The PM sees constitutional change as vital to securing his legacyby John Nilsson-Wright / October 24, 2017 / Leave a comment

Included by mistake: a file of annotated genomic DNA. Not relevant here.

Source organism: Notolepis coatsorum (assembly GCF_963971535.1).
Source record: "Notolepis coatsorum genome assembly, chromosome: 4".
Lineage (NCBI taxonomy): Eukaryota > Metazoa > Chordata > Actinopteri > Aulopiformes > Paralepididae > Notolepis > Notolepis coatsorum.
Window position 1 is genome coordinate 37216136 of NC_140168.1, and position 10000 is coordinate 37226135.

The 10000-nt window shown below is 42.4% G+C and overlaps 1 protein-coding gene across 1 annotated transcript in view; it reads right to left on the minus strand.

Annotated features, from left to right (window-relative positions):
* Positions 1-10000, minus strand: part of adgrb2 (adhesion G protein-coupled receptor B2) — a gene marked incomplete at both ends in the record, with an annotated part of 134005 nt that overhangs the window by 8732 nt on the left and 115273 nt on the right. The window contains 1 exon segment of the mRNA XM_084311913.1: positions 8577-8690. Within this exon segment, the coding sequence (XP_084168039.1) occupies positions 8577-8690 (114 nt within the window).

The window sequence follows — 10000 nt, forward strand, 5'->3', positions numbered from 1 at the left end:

Japanese Prime Minister Shinzo Abe. Photo: KEIZO MORI/UPI/PA Images If political success is the ability to exceed expectations then Prime Minister Shinzo Abe is clearly a winner. Barely two weeks ago the conventional wisdom was that Japan’s governing Liberal Democratic Party (LDP) was facing a possible shock defeat at the hands of the newly formed (and optimistically entitled) Party of Hope (Kibo no To) of Yuriko Koike, the governor of Tokyo—a supposedly iconoclastic new-style populist leader who had pitched herself as an alternative to the staid traditions of conventional politics. Sunday’s election has, however, produced a dramatically different outcome. Abe’s LDP has secured a decisive 284 seats, dominating a hybrid electoral contest in which it captured 80 percent of first past the post single member districts and the biggest share—some 33 percent—of the proportional representation seats in Japan’s powerful Lower House. Together with its coalition partner, Komeito, the LDP now has a commanding 313 seats—a super-majority of more than two-thirds of the 465 seat House of Representatives that will allow the government to continue to dominate the parliamentary environment. By contrast, Kibo no To failed dramatically, winning just 50 seats overall, coming third behind the newly formed rival opposition party, the Constitutional Democratic Party (CDP) with 55 seats, and dismally gaining just one out of 25 single-member seats in Tokyo, its pre-election political base and heartland. What went wrong and why did hope evaporate so quickly? Koike’s problems were part tactical and part substantive. Shortly after the founding of her party on 25th September, the then main opposition party, the Democratic Party (DP) appeared to implode with its leader, Seiji Maehara, announcing his intention to run as an independent and calling on his colleagues to join Koike’s new party. However, instead of adopting a big tent approach, welcoming the Democrats, Koike applied a selective political litmus test allowing only conservative-leaning members favouring constitutional revision and strong defence policy to join Kibo. In response, progressive Democrats regrouped to form the CDP, under a new leader, Yukio Edano, in the process splitting the opposition parties and offering an alternative to the electorate. Koike’s decision not to run as a candidate, continuing instead as governor, immediately raised an important doubt in the minds of the voters. A vote for Kibo might supplant the LDP, but without Koike leading the party in the national assembly, it was unclear who might replace Abe as Prime Minister in a future alternative government. Additionally, on policy, Kibo sought to be all things to all voters, offering a conservative stance on security and identity politics while embracing progressive and populist policies on welfare, free education and child care, hedging on an increase to the consumption tax, while signalling opposition to nuclear power but only over the long-term. By contrast, the CDP’s biggest asset was its authenticity, forcefully rejecting constitutional revision and any restart of Japan’s nuclear reactors. It also had a compelling leader in Edano who quickly energised voters in a campaign in which the CDP cleverly relied on social media and a ballooning twitter following that rapidly eclipsed the other parties. “Voters showed a preference for Abe’s strong national security credentials in confronting the threat of North Korea” Sunday’s election was at root a vote for continuity rather than change. Abe’s calculated gamble that a risk-averse electorate would prefer an experienced, but not especially popular LDP cabinet (even in the face of two damaging political scandals that had sharply dented the prime minister’s own popularity) has paid off. Young voters, especially newly enfranchised 18 and 19 year olds (voting for the first time since the lowering of the voting age from 20) opted for an LDP that claimed to have delivered a rising stock market, low unemployment, the longest run of economic growth in 11 years and 2.5 per cent GDP growth in the second quarter of this year. Paralleling this desire for economic stability, has been the preference for Abe’s strong national security credentials in confronting the military threat of North Korea. Kim Jong-un’s two recent missile launches over Japan and his 3rd September sixth nuclear test, has unnerved a Japanese public worried about the prospects of an escalating conflict between a provocative and confident Kim and an impulsive President Trump apparently willing to support military action against Pyongyang. The LDP’s victory is unlikely to usher in major policy changes. Its overall electoral numbers have barely changed—a 0.17 per cent increase in its share, giving it some 33 per cent of the overall vote but more than 60 per cent of the seats thanks to the distorting impact of the first past the post contest. A fractured and divided opposition was unable to attract a discriminating electorate that opted for the LDP more out of pragmatism than enthusiasm. Consequently, Abe cannot readily claim a mandate for new initiatives or radical departures. He has already pledged to keep his cabinet (last reshuffled in August) essentially unchanged, and on policy issues is likely to double-down on structural reform (sometimes called the third arrow of “Abenomics”), improving social welfare, tackling the country’s demographic time-bomb, and continuing to work closely with the US, in the run up to Trump’s Asia visit in early November, to find a solution to the North Korea problem. The one notable area where we may see a new focus is constitutional revision. For Abe this is personally important, a key priority in securing his political legacy, and, (one imagines), far more meaningful than the statistical boast of becoming the country’s longest-serving postwar premier—an achievement he is set to achieve if, as now seems likely, he is re-elected for a third three-year term as LDP party’s leader in September 2018. “Public opinion is split broadly 50-50 for and against the idea of constitutional change” For Japan’s conservatives, the country’s 1947 Constitution is a foreign document, drafted and effectively imposed by the United States during the postwar Occupation. Changing it is a symbolic affirmation of political maturity and legitimate identity politics. It is neither a step-backwards to militarism as foreign critics in China and South Korea have claimed, nor is it an essential part of enhancing Japan’s security readiness. Legislative changes to the country’s national security provisions from 2015 have already given the country much more flexibility to work constructively with the US and other security partners. By contrast, for progressive politicians and especially for older voters, the Constitution is an expression of another, equally legitimate form of identity politics—an affirmation of the country’s pacifist traditions, its support for liberal, UN-centered internationalism and a rejection of power politics. Public opinion is split broadly 50-50 for and against the idea of constitutional change. In making the case for revision (which featured in the LDP’s manifesto), Abe has yet to find a way of bridging the sharp divide between these two distinct political communities. As a leader enjoying the luxury of newly acquired political space and time, Abe will need to be remarkably agile in establishing a compelling narrative for constitutional revision. Wisely he has made it clear in his post-election statements that he is not unambiguously committed to his original timetable of 2020 for revision and that he wishes to build a consensus for change. While the LDP, in partnership with other conservative parties, such as Kibo no To, can provide the two-thirds majority in both houses of the national assembly to secure revision, Abe will also have to win the backing of the majority of the public in a national referendum. If he can do that, then the prime minister will not only have succeeded electorally; he will also unambiguously and irrevocably have changed Japan and in one meaningful respect won the contest to re-set the country’s future.